Thanksgiving in My Heart

Thanksgiving is a uniquely American holiday.  And as with all uniquely American holidays, it’s not without its controversies.  Regardless, it’s a day where we pause to gather around a table with friends and family while giving thanks for the blessings that we have received.  It’s also a day that fascinates Italians.  Any time you bring a feast into the equation, the Italians are all in.  So it came to be that our Italian friends wanted to have a traditional Thanksgiving dinner, partly to make us feel at home and party out of curiosity.

We had our Italian Thanksgiving dinner this past Sunday because Steve was going back to Atlanta for Thanksgiving (and college football) and left on Wednesday.  So Sunday it was and even though that wasn’t the traditional day, it was a true Thanksgiving dinner Italian style.

Livio and Anna
Francesca with a turkey leg as big as she

Our friends Anna and Livio hosted and the guest list was 12 adults and their two adorable children.   And because this event was hosted by the president of Busatti, a fine Italian textile maker, we all had custom made turkey bibs to wear for the feast.  We were the only Americans and were peppered with questions all night about Thanksgiving.  And the food.  They wanted traditional dishes, so a local restaurant prepared the biggest turkey I’ve ever seen with chestnut stuffing, mashed potatoes, and pumpkin risotto.  I filled it out with sweet potatoes, green beans, gravy, spiced pecans, chocolate chip cookies and pecan pie.  I knew the sweet potatoes would be a new taste for the Italians and they were very curious about this strange, sweet, side dish.  They politely ate it, but I’m not sure they were crazy about it.  I explained that it’s a traditional dish from the American south and that we only have it once, maybe twice a year.  Yes, it’s sweet, and could probably be served for dessert, but it’s a mainstay on our menus.  My favorite way to make it is with the crunchy brown sugar and pecan topping, which adds to the sweetness, but also gives you the contrast with the pecans.  I told them that the alternative to that was toasted marshmallows and they all agreed that this was better.  The pecan pie was well-received, but probably a little sweet for their tastes.  The spiced pecans were a big hit, as were the chocolate chip cookies.  How can you go wrong with those?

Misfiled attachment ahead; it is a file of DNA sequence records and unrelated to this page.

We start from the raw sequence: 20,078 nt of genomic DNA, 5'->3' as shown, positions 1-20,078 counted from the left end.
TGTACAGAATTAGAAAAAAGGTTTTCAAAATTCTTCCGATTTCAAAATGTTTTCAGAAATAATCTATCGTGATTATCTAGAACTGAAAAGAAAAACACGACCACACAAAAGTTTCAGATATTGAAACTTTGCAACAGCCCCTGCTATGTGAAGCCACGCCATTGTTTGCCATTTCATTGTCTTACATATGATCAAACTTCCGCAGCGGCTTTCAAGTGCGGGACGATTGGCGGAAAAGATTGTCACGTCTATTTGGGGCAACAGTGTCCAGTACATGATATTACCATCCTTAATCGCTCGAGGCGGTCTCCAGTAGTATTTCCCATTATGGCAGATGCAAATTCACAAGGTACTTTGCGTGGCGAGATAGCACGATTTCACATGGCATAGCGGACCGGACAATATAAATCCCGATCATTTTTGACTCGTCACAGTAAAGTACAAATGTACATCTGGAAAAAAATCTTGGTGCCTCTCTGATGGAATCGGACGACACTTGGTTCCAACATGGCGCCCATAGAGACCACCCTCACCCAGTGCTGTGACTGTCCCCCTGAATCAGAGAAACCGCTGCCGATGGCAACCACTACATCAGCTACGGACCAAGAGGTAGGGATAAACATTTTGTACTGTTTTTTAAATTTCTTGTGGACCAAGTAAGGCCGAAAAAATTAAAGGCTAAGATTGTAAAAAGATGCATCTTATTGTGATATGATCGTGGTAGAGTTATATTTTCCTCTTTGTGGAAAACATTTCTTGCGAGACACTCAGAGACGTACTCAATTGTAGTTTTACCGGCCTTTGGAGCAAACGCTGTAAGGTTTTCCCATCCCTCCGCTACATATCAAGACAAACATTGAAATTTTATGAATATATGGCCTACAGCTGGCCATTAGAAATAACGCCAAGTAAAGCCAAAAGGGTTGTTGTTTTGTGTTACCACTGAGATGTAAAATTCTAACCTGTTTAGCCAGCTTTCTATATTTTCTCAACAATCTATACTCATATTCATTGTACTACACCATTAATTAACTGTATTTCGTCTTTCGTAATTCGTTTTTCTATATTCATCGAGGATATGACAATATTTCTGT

Everyone left the table as stuffed as the big turkey and I told them that’s exactly how they’re supposed to feel.  The only thing missing was the constant drone of the TV with a cavalcade of football games cycling through.  That’s something I didn’t miss at all.

Thanksgiving.  It is my all-time favorite holiday.  There are no gifts to buy, there’s nothing religious or patriotic about it, there’s a wonderful meal, and you get a nice long weekend.  As I grow older, I also appreciate the time to stop and think about what is truly important in my life.  Thanksgiving has come to be a time of reflection for me on where I’ve been and where I’m going.  Of what I have been given and what makes me happy.  Of what I have and what I need.  This is a big one for me this year.  Having divested myself of most everything I’ve accumulated over the years, I have thought a great deal about what things mean to me.  While I do miss certain things, objects, that brought me joy, I feel a lightness and clarity that I’ve never felt before.

This year is a special Thanksgiving for me because for the first time in my life I am completely alone.  Steve left yesterday for Atlanta where he’ll take his place at the table of his family.  With everything stripped away, there is only one thing to do – give thanks.  Today is a day like any other where I live.  There are no parades, no feasts, no football games, no planning for the Black Friday sales.  There’s no travel to other tables, no friends stopping by, no menu planning.  It’s just Thursday.  I will mark Thanksgiving with my own kind of celebration, snuggling with my dog and missing my friends and family.  I will give thanks today for the incredible opportunity I’ve been given to live a life outside my own.  I will give thanks for each of my friends and the unique gifts they give me, even across the miles of ocean that separate us.  I will give thanks for each of my family members, old and new, and the support and unconditional love they have shown me my entire life.  I will give thanks that that family includes people related to me by blood or marriage, but always by love.  And I will be at peace.

Happy Thanksgiving, everyone!

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10 thoughts on “Thanksgiving in My Heart

  1. Susan says:

    Beautiful! Happy Thanksgiving Cathy! First thing I looked at and you made me cry!
    Thank you for confirming that the simple things are key to happiness. Love ya!

    1. Cathy says:

      Thanks, Julie. I’m so thankful for my wonderful friends – when you have this distance, you remember the reasons you have people in your life. Great perspective!

  2. Myra Dickinson says:

    So beautifully said, Cathy! We love and miss you too while appreciating and following you on your wonderful journey!
    I love that our American Thanksgiving celebration has touched so many in Anghiari – all of your special Italian friends, the butcher rounding up and cooking that giant Turkey, the Busatti textile artists who created those gorgeous bibs. I feel sure that all are planning next years celebration.

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